The people who want English to be the official language of the United States are uncomfortable with their leaders being fluent in it - US Pres. Bartlet
User avatar
gstark
Site Admin
 
Posts: 22576
Joined: Thu Aug 05, 2004 11:41 pm
Location: Bondi, NSW

Postby Alpha_7 on Tue Feb 27, 2007 11:29 pm

gstark wrote:Y-iP,

That's entirely up to you.

I would imagine that some people might prefer one format, and others another - we're all different, and that's the beauty of life. Just do it as you deem appropriate.


I agree with Gary, we are all different to pick the format that tells your story best.

Oh by the way, any chance we'd be seeing the sort of Mr G. Stark ? I'd certainly be keenly interested Gary.. I'm sure you'd have no shortage of material.. infact it might be hard to pick what to put in and what to omit.
User avatar
Alpha_7
Senior Member
 
Posts: 7259
Joined: Sun Aug 14, 2005 6:19 pm
Location: Mortdale - Sydney - Nikon D700, x-D200, Leica, G9

Postby bumthology on Wed Feb 28, 2007 7:23 pm

awesome
im just curious now
how many people understood aperture before they got their dslr
i didnt.. . for some people it actually takes experimentation to learn more about something
bumthology
Member
 
Posts: 77
Joined: Tue Jan 23, 2007 4:16 am
Location: Adelaide CBD, SA

Postby gstark on Wed Feb 28, 2007 7:42 pm

bumthology wrote:how many people understood aperture before they got their dslr


I did. :)

But then again, I'd been using a film SLR for ,,,, a long time.

But what exactly do you mean by "undertsand aperture"?

Are you referring to small number vs large hole?

Or how it affects your exposure?

Or how it affects DoF?

While I certainly understand all of those questions, which of them are you asking? :)

Craig ....

Very bloody difficult; many of my images are no longer in this world; they belong to another life, a very long time ago.

I can certainly tell the story, but it won't be the "Illustrated Adventures of Gary Stark". :)
g.
Gary Stark
Nikon, Canon, Bronica .... stuff
The people who want English to be the official language of the United States are uncomfortable with their leaders being fluent in it - US Pres. Bartlet
User avatar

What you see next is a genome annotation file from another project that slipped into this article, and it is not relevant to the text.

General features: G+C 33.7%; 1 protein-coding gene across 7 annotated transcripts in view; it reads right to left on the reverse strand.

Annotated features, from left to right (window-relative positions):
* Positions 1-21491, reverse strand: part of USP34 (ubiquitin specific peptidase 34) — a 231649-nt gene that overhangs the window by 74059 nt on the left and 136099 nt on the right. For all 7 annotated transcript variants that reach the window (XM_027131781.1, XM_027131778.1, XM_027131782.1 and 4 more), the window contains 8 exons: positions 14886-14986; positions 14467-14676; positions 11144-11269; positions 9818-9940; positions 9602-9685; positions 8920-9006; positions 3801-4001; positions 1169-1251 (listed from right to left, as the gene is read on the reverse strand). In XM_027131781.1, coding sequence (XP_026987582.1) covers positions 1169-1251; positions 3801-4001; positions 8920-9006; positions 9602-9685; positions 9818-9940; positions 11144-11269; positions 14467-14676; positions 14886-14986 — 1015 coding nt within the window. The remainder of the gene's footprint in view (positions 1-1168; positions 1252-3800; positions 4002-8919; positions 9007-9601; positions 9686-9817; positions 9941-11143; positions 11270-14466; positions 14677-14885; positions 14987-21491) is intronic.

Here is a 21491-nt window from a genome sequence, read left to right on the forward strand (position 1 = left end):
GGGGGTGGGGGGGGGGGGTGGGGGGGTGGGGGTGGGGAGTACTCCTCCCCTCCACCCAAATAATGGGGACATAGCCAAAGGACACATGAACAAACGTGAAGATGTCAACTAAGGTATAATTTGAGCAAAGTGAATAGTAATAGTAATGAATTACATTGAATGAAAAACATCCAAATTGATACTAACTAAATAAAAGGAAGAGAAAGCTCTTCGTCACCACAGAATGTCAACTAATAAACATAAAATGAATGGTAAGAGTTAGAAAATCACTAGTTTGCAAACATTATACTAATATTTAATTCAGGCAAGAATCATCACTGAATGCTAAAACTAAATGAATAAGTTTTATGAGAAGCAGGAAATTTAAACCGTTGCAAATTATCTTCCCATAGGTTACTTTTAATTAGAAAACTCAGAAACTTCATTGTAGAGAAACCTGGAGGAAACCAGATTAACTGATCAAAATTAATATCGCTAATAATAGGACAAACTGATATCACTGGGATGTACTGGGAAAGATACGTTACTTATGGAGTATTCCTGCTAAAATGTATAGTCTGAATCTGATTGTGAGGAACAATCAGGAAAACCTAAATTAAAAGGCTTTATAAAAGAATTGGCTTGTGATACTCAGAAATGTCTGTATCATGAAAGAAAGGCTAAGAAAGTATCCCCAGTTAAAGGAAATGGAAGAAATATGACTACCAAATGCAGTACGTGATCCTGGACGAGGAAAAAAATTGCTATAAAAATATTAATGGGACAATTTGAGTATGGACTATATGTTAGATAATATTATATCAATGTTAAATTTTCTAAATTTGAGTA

gstark
Site Admin
 
Posts: 22576
Joined: Thu Aug 05, 2004 11:41 pm
Location: Bondi, NSW

Postby Alpha_7 on Wed Feb 28, 2007 9:52 pm

gstark wrote:I can certainly tell the story, but it won't be the "Illustrated Adventures of Gary Stark". :)


I'd settle for the full or abridged works, with large text and not pictures.
User avatar
Alpha_7
Senior Member
 
Posts: 7259
Joined: Sun Aug 14, 2005 6:19 pm
Location: Mortdale - Sydney - Nikon D700, x-D200, Leica, G9

Postby Pehpsi on Sun Mar 04, 2007 6:42 pm

good read with some awesome pics, great stuff...
Nikon D70
12-24 DX, 18-70 DX, 70-200 VR

20" iMac Intel C2D
Aperture 2.1
PS CS3

http://www.jamesrobertphotography.com
User avatar
Pehpsi
Senior Member
 
Posts: 1418
Joined: Tue Nov 07, 2006 10:24 pm
Location: Kingsgrove, Sydney

Postby Alex on Sun Mar 04, 2007 6:47 pm

Interesting read. Thank you for posting this.

Alex
User avatar
Alex
Senior Member
 
Posts: 3465
Joined: Thu Feb 24, 2005 6:14 pm
Location: Melbourne - Nikon

Re: DSLR, a history with norbs. (Bandwidth heavy post ahead)

Postby norbs on Thu Feb 14, 2008 3:45 pm

Carrying on from where I left off, just on a year ago. February 2007 to
February 2008 has been not as much a learning experience as an
experimentiting experience. Now that I have a bit more confidence in my
abilities as a photographer, I have started to try different styles and
techniques. Many times, completely stuffing a chance at a good phot, but
it has been rewarding none the less. In late February 2007, I once again
upgraded camera bodies. Out with the 1.6X crop of the 30D, and hello
full frame goodness of the Canon 5D. Here is the 1st shot I took out of
the box.

Image

All photos can be clicked on for a larger view

Holy moly Batman, thats some severe vignetting! As it turned out, it was
actually the 50mmf/1.8 lens had been dropped and theplastic backing had
come away slightly from the body. Only about 1.5mm, but with the added
size of the 5D's mirror, enough to upset things. Once that was sorted,
it was situation normal again.

March saw a few trips out, the 1st being to Olympic Park at Homebush one
night with a couple of blokes from Flickr. I was starting to concetrate
more on composition than just wildly snapping things and hoping for the
best.

Image

That photo fo Homebush Park railway station was one of the better ones
from that night. The lowlight abilities of the 5D certainly made
shooting at night alot easier. And, the fact that it didn't have a built
in flash certainly made you think about things.

A trip to Melbourne for a party in March also got me out and about. It
was about this time that I started taking photos that I knew I would
turn into black and white in Photoshop.

Image

It must be part of your development (bad pun) as a photographer that you
go through phases, and see things slightly differently.

Image

I knew when I composed this what I wanted. Some motion blur on the trams,
but the rest as sharp as possible. I now knew enough to be able to
execute this. Obviously I was no world renowned street photographer, but
I know a few months earlier I wouldn't have been able to figure out the
right aperture settings to get that shot.

Image

Did somebody say phase? It took a storm of biblical proportions to jolt
me out of the B&W phase. Laying in bed one night, it sounded like a
767 had landed on the roof. After laying there blinking and rubbing my